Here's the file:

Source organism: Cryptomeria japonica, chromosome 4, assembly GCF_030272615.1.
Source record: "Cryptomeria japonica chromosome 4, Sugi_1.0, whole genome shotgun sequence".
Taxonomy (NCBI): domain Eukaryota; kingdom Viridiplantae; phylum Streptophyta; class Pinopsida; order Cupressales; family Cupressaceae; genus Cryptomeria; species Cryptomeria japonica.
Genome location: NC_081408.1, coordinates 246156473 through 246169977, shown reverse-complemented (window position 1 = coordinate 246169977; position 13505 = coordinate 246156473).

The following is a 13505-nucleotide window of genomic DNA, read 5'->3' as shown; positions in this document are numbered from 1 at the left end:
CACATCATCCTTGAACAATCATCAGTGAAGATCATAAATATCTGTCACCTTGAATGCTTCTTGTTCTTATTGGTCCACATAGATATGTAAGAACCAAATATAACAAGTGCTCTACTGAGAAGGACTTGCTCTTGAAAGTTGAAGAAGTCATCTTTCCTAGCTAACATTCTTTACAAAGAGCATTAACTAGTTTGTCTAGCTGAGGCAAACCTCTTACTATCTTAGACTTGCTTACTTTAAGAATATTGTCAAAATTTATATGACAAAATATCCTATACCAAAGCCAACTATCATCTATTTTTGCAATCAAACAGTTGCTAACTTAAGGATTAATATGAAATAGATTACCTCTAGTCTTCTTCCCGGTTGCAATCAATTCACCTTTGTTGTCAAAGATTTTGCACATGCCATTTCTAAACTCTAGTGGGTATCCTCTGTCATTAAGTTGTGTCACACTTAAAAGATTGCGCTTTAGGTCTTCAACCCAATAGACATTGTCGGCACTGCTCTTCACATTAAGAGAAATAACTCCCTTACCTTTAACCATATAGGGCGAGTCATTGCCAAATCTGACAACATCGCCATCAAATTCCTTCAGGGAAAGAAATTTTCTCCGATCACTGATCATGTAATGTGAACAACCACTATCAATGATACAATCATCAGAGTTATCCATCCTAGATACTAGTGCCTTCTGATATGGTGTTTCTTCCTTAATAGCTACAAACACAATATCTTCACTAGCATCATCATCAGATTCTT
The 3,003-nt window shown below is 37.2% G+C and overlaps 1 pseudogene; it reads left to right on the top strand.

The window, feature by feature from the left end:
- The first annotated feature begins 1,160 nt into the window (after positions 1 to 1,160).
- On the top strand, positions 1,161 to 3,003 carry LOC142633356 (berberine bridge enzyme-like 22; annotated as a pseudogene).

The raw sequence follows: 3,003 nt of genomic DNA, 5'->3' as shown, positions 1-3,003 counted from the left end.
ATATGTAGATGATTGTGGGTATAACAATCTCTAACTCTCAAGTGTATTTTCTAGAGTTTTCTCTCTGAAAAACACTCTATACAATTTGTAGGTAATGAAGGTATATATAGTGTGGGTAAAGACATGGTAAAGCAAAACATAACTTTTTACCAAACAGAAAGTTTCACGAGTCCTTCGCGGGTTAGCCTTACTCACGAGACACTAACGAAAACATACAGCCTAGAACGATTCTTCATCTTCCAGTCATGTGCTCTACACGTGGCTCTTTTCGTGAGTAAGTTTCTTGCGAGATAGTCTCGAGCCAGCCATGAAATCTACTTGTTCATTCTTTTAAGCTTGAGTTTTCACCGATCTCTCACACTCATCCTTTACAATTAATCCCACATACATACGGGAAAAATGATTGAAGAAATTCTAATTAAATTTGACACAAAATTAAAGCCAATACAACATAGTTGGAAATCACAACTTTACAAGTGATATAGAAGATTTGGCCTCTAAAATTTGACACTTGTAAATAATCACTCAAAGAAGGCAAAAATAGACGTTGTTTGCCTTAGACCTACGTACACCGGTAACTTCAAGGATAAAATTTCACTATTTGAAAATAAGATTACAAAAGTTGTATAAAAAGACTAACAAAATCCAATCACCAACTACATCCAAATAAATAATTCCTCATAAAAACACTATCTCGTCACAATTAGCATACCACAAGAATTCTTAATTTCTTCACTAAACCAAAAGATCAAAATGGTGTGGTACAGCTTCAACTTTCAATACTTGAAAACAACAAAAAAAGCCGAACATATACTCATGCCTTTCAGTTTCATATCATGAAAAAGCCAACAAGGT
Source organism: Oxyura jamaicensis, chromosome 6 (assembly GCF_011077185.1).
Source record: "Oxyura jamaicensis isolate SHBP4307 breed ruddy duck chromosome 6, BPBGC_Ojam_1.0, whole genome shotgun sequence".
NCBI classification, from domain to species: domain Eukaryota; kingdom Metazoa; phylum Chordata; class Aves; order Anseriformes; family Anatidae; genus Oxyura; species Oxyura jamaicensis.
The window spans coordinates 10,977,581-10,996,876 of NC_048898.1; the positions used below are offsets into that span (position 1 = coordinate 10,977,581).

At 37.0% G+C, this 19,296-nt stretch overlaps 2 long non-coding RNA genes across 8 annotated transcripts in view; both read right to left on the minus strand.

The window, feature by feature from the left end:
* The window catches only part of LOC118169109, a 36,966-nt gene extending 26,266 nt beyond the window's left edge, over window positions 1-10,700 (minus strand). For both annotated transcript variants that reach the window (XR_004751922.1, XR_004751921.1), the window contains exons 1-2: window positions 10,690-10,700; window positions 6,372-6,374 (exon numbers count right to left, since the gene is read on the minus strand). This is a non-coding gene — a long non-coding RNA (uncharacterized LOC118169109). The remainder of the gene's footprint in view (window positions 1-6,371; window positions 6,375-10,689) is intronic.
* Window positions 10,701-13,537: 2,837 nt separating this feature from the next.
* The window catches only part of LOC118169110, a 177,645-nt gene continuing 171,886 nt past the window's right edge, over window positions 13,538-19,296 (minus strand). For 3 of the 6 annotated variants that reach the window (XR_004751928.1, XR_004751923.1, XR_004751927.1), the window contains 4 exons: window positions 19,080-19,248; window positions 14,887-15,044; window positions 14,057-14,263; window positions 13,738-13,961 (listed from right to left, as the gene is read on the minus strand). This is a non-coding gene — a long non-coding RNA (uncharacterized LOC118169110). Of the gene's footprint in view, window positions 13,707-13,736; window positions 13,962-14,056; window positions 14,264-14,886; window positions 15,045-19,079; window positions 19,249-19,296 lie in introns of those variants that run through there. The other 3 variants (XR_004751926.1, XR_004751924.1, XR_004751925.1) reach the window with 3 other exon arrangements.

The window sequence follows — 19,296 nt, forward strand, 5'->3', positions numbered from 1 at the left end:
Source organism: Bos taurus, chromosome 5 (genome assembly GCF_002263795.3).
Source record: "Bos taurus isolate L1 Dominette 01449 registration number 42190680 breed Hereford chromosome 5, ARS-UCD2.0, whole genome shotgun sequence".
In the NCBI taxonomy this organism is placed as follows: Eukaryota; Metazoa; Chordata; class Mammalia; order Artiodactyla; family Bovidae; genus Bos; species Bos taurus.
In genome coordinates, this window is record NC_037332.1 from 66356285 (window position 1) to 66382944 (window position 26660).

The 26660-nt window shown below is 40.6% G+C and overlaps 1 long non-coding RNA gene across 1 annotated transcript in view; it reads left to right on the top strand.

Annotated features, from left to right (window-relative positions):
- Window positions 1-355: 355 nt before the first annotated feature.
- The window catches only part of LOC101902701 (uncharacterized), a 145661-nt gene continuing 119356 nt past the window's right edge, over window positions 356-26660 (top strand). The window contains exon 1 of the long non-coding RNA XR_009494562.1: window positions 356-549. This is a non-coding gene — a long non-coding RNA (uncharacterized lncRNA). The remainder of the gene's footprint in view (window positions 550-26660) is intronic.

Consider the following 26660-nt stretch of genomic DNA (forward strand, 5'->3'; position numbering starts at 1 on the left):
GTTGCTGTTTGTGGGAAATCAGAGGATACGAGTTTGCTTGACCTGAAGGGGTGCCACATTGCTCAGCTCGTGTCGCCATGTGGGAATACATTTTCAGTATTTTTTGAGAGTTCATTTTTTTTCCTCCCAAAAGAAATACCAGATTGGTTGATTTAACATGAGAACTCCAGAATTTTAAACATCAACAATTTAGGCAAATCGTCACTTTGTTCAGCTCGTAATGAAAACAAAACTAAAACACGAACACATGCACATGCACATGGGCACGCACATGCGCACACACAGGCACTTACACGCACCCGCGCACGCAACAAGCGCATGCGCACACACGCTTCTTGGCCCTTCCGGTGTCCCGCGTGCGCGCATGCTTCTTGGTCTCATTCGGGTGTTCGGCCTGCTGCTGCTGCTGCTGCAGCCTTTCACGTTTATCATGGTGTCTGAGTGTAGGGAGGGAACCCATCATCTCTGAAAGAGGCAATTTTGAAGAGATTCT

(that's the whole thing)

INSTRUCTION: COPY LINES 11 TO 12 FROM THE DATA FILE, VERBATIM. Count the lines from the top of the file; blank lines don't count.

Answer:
The raw sequence follows: 3,003 nt of genomic DNA, 5'->3' as shown, positions 1-3,003 counted from the left end.
ATATGTAGATGATTGTGGGTATAACAATCTCTAACTCTCAAGTGTATTTTCTAGAGTTTTCTCTCTGAAAAACACTCTATACAATTTGTAGGTAATGAAGGTATATATAGTGTGGGTAAAGACATGGTAAAGCAAAACATAACTTTTTACCAAACAGAAAGTTTCACGAGTCCTTCGCGGGTTAGCCTTACTCACGAGACACTAACGAAAACATACAGCCTAGAACGATTCTTCATCTTCCAGTCATGTGCTCTACACGTGGCTCTTTTCGTGAGTAAGTTTCTTGCGAGATAGTCTCGAGCCAGCCATGAAATCTACTTGTTCATTCTTTTAAGCTTGAGTTTTCACCGATCTCTCACACTCATCCTTTACAATTAATCCCACATACATACGGGAAAAATGATTGAAGAAATTCTAATTAAATTTGACACAAAATTAAAGCCAATACAACATAGTTGGAAATCACAACTTTACAAGTGATATAGAAGATTTGGCCTCTAAAATTTGACACTTGTAAATAATCACTCAAAGAAGGCAAAAATAGACGTTGTTTGCCTTAGACCTACGTACACCGGTAACTTCAAGGATAAAATTTCACTATTTGAAAATAAGATTACAAAAGTTGTATAAAAAGACTAACAAAATCCAATCACCAACTACATCCAAATAAATAATTCCTCATAAAAACACTATCTCGTCACAATTAGCATACCACAAGAATTCTTAATTTCTTCACTAAACCAAAAGATCAAAATGGTGTGGTACAGCTTCAACTTTCAATACTTGAAAACAACAAAAAAAGCCGAACATATACTCATGCCTTTCAGTTTCATATCATGAAAAAGCCAACAAGGT